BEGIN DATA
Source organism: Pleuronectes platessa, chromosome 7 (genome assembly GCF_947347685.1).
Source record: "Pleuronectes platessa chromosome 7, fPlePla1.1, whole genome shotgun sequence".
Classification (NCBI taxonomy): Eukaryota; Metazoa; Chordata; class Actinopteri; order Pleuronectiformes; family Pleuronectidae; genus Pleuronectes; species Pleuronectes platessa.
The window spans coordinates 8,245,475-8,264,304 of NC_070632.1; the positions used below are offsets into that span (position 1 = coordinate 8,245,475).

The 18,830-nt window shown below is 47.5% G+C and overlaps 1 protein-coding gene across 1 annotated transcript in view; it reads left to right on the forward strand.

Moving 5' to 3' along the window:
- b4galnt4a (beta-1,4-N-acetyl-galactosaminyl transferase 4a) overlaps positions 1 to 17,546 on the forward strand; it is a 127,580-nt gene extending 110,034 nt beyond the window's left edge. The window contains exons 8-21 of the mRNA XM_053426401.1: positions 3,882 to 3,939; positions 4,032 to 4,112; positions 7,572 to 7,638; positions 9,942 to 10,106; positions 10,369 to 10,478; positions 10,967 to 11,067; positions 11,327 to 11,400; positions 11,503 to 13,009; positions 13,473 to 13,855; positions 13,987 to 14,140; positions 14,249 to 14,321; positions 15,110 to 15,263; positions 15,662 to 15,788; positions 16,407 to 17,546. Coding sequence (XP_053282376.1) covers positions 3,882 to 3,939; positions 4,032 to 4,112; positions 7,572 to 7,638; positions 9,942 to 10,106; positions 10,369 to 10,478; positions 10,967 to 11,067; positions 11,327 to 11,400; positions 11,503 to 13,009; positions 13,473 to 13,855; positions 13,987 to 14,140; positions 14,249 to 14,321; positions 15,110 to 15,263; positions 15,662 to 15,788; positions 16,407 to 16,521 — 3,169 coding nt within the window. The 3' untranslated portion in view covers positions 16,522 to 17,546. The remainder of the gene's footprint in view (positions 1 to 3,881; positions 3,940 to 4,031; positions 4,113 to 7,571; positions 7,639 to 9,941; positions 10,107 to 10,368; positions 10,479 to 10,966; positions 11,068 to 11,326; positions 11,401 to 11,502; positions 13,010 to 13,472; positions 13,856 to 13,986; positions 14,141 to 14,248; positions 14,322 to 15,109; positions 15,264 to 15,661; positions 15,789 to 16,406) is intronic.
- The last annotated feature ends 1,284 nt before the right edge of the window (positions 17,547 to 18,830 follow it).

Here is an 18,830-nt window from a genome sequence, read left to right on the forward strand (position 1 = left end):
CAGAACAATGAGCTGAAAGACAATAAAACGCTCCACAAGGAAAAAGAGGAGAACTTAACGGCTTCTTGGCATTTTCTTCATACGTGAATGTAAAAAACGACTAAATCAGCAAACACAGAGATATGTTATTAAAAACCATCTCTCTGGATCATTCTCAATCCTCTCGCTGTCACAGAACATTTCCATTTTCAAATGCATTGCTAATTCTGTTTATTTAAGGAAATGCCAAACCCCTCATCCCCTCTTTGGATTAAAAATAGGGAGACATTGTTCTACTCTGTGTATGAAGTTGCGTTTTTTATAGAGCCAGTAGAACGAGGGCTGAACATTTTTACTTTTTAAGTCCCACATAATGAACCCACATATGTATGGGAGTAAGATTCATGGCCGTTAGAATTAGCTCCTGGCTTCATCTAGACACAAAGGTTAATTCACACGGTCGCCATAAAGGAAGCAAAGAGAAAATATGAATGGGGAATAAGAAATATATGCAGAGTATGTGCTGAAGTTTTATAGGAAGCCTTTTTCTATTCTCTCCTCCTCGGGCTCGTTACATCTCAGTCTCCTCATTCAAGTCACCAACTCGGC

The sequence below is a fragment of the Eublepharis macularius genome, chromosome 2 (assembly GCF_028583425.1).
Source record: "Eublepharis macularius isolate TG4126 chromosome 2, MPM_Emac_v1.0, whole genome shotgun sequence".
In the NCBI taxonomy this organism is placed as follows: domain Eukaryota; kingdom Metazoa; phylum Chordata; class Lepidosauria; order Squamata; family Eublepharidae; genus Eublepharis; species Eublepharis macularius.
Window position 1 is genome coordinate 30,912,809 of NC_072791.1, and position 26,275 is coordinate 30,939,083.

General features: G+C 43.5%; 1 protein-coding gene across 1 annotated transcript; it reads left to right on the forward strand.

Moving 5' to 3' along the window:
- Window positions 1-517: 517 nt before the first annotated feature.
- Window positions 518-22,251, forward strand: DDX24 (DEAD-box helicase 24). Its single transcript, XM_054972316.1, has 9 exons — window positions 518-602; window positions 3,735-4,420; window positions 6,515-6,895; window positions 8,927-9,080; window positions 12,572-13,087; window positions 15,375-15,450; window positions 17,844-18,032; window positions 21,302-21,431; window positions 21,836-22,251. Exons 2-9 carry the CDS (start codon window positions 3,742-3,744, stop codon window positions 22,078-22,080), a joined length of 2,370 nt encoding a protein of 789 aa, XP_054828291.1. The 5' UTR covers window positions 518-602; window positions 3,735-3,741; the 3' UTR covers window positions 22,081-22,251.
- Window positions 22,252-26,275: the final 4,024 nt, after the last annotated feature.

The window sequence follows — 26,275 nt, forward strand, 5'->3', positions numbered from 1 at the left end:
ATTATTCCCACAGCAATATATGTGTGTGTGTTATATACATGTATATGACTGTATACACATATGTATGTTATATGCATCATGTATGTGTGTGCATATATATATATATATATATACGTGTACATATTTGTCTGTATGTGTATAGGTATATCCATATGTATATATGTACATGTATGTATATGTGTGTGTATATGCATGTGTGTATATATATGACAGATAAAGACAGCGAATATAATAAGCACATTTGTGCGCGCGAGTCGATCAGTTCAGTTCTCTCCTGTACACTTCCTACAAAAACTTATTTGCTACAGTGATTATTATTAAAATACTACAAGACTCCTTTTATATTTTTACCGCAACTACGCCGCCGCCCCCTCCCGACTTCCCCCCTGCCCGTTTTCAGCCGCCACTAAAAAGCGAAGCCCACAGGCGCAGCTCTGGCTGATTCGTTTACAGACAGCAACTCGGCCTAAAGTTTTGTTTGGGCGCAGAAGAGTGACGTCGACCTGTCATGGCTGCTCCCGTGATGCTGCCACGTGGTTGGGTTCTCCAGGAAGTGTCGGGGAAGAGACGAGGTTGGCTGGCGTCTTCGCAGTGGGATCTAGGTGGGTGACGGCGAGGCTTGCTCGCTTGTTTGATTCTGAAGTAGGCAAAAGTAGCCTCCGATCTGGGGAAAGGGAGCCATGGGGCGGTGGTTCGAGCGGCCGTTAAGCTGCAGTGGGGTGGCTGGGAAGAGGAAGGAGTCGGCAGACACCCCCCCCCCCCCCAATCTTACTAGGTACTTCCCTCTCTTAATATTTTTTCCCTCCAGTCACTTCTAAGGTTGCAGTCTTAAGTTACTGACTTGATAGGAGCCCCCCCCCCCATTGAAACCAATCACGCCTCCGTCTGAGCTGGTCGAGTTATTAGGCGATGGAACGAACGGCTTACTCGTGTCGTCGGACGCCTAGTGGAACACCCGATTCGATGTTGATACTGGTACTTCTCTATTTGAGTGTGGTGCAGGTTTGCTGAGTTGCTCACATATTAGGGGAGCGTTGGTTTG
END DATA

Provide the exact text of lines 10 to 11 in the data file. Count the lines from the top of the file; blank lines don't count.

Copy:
CAGAACAATGAGCTGAAAGACAATAAAACGCTCCACAAGGAAAAAGAGGAGAACTTAACGGCTTCTTGGCATTTTCTTCATACGTGAATGTAAAAAACGACTAAATCAGCAAACACAGAGATATGTTATTAAAAACCATCTCTCTGGATCATTCTCAATCCTCTCGCTGTCACAGAACATTTCCATTTTCAAATGCATTGCTAATTCTGTTTATTTAAGGAAATGCCAAACCCCTCATCCCCTCTTTGGATTAAAAATAGGGAGACATTGTTCTACTCTGTGTATGAAGTTGCGTTTTTTATAGAGCCAGTAGAACGAGGGCTGAACATTTTTACTTTTTAAGTCCCACATAATGAACCCACATATGTATGGGAGTAAGATTCATGGCCGTTAGAATTAGCTCCTGGCTTCATCTAGACACAAAGGTTAATTCACACGGTCGCCATAAAGGAAGCAAAGAGAAAATATGAATGGGGAATAAGAAATATATGCAGAGTATGTGCTGAAGTTTTATAGGAAGCCTTTTTCTATTCTCTCCTCCTCGGGCTCGTTACATCTCAGTCTCCTCATTCAAGTCACCAACTCGGC

The sequence below is a fragment of the Eublepharis macularius genome, chromosome 2 (assembly GCF_028583425.1).